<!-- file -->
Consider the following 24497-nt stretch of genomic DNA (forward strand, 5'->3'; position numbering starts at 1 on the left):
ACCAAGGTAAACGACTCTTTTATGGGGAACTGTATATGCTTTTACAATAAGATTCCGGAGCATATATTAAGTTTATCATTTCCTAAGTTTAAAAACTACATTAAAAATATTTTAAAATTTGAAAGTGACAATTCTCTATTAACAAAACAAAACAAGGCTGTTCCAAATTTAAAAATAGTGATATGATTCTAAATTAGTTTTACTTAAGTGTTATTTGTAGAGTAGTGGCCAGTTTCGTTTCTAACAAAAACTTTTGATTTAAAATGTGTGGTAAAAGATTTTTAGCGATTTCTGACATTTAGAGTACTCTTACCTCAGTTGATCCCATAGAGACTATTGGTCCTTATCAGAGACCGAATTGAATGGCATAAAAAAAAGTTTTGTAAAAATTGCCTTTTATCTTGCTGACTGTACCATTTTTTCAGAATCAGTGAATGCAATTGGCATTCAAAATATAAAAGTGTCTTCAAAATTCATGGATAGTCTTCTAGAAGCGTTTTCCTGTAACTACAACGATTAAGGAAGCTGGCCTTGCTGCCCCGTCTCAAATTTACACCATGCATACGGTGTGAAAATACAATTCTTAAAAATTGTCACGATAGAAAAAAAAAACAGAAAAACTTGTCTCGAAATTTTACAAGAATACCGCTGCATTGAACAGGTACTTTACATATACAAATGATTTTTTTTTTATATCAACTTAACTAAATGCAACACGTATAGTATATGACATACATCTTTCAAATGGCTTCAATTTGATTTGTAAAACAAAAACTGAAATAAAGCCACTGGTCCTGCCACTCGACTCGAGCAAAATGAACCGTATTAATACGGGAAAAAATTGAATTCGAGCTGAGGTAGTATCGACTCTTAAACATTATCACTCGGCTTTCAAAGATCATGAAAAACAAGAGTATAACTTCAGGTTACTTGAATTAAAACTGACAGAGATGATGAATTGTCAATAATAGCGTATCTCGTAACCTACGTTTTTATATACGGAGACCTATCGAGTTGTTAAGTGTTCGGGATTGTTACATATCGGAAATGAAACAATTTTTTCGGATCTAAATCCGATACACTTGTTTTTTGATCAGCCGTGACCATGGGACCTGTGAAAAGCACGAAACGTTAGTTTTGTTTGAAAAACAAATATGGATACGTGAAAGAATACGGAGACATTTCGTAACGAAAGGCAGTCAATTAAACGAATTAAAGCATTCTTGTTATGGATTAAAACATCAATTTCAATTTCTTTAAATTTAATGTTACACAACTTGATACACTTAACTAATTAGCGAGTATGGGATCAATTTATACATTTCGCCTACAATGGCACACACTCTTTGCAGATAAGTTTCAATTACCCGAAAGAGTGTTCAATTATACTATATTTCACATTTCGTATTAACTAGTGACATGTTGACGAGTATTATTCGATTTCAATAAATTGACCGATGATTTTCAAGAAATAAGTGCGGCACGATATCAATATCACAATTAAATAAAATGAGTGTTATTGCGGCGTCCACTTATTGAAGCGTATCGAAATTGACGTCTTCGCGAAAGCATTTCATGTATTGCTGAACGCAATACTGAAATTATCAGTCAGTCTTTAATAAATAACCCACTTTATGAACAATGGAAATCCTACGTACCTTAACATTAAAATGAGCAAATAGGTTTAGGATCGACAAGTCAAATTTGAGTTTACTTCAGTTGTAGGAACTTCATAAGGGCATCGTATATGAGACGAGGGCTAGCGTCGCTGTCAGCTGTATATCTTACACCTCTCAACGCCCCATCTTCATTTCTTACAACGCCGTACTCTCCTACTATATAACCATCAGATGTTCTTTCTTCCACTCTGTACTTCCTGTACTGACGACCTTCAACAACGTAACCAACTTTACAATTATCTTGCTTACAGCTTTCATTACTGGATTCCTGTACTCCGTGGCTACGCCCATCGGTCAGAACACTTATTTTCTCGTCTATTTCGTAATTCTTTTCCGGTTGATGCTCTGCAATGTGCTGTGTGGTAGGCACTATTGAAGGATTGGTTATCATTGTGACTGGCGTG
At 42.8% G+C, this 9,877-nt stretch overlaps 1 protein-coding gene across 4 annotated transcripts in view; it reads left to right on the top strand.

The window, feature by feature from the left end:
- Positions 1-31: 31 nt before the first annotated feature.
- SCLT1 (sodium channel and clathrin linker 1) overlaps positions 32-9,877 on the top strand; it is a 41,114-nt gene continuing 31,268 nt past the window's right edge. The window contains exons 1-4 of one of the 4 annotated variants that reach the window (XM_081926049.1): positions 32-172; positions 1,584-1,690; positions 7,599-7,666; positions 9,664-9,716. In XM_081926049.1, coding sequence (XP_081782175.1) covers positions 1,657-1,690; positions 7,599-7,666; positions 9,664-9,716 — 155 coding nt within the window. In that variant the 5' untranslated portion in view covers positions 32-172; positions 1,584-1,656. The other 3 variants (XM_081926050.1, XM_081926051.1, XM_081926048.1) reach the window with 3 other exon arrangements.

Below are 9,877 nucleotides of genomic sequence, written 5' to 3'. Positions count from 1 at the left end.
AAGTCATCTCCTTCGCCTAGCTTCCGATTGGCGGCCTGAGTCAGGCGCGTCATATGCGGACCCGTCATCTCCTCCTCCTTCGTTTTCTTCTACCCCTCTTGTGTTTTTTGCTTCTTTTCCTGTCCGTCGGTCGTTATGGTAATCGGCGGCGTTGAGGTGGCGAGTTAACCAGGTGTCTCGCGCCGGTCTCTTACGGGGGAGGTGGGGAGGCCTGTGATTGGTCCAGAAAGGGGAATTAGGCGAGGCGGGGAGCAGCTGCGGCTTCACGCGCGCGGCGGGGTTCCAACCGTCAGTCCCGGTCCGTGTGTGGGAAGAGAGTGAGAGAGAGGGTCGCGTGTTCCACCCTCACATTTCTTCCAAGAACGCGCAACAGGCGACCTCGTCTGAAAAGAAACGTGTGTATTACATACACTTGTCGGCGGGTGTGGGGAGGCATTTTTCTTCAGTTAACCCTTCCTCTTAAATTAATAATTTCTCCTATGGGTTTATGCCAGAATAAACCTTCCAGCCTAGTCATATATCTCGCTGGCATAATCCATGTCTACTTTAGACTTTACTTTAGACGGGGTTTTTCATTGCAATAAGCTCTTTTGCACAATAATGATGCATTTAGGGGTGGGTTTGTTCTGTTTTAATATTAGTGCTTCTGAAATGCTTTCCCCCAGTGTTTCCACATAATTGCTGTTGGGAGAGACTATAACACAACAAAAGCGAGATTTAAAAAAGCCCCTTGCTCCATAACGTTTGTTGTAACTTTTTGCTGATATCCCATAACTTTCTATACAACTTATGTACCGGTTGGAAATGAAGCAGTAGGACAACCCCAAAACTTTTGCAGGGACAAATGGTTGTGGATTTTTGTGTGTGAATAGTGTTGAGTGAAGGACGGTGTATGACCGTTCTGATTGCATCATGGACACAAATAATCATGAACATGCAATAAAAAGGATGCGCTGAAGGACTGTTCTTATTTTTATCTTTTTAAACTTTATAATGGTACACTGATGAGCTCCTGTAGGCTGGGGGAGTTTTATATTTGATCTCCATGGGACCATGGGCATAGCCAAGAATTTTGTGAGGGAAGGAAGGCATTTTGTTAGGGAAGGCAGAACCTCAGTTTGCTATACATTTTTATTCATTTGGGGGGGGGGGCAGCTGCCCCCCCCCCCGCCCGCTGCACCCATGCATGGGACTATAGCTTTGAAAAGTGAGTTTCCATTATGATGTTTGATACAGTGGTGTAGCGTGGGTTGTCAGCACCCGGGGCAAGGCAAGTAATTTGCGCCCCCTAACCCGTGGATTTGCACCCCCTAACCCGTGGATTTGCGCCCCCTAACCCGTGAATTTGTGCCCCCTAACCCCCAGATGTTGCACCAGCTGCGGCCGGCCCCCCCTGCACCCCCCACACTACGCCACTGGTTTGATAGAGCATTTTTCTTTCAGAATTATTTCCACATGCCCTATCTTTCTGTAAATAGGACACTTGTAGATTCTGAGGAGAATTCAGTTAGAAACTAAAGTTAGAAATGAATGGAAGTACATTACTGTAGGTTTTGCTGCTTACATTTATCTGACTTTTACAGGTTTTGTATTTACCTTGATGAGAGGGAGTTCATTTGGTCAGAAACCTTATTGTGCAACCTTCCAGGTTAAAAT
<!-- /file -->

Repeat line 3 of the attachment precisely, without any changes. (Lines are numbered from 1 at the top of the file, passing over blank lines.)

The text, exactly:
At 42.8% G+C, this 9,877-nt stretch overlaps 1 protein-coding gene across 4 annotated transcripts in view; it reads left to right on the top strand.